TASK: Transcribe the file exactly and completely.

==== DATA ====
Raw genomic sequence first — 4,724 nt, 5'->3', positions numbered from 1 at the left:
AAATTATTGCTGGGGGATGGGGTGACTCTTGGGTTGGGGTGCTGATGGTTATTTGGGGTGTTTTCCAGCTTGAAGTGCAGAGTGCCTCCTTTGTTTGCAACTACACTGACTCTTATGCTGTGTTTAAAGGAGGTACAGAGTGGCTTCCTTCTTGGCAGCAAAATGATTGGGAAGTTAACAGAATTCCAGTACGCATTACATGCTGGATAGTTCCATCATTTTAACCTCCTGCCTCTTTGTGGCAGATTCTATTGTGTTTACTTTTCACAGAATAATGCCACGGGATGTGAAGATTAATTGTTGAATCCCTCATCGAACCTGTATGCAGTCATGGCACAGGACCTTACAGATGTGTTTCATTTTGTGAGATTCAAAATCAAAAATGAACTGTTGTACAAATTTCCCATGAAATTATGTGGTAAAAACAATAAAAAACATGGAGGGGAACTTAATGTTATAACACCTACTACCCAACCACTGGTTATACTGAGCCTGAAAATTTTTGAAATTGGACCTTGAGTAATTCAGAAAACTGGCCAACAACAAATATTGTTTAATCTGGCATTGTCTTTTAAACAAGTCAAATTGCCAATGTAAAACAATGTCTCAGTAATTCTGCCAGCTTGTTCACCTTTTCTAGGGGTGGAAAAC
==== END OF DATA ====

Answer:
Raw genomic sequence first — 4,724 nt, 5'->3', positions numbered from 1 at the left:
AAATTATTGCTGGGGGATGGGGTGACTCTTGGGTTGGGGTGCTGATGGTTATTTGGGGTGTTTTCCAGCTTGAAGTGCAGAGTGCCTCCTTTGTTTGCAACTACACTGACTCTTATGCTGTGTTTAAAGGAGGTACAGAGTGGCTTCCTTCTTGGCAGCAAAATGATTGGGAAGTTAACAGAATTCCAGTACGCATTACATGCTGGATAGTTCCATCATTTTAACCTCCTGCCTCTTTGTGGCAGATTCTATTGTGTTTACTTTTCACAGAATAATGCCACGGGATGTGAAGATTAATTGTTGAATCCCTCATCGAACCTGTATGCAGTCATGGCACAGGACCTTACAGATGTGTTTCATTTTGTGAGATTCAAAATCAAAAATGAACTGTTGTACAAATTTCCCATGAAATTATGTGGTAAAAACAATAAAAAACATGGAGGGGAACTTAATGTTATAACACCTACTACCCAACCACTGGTTATACTGAGCCTGAAAATTTTTGAAATTGGACCTTGAGTAATTCAGAAAACTGGCCAACAACAAATATTGTTTAATCTGGCATTGTCTTTTAAACAAGTCAAATTGCCAATGTAAAACAATGTCTCAGTAATTCTGCCAGCTTGTTCACCTTTTCTAGGGGTGGAAAAC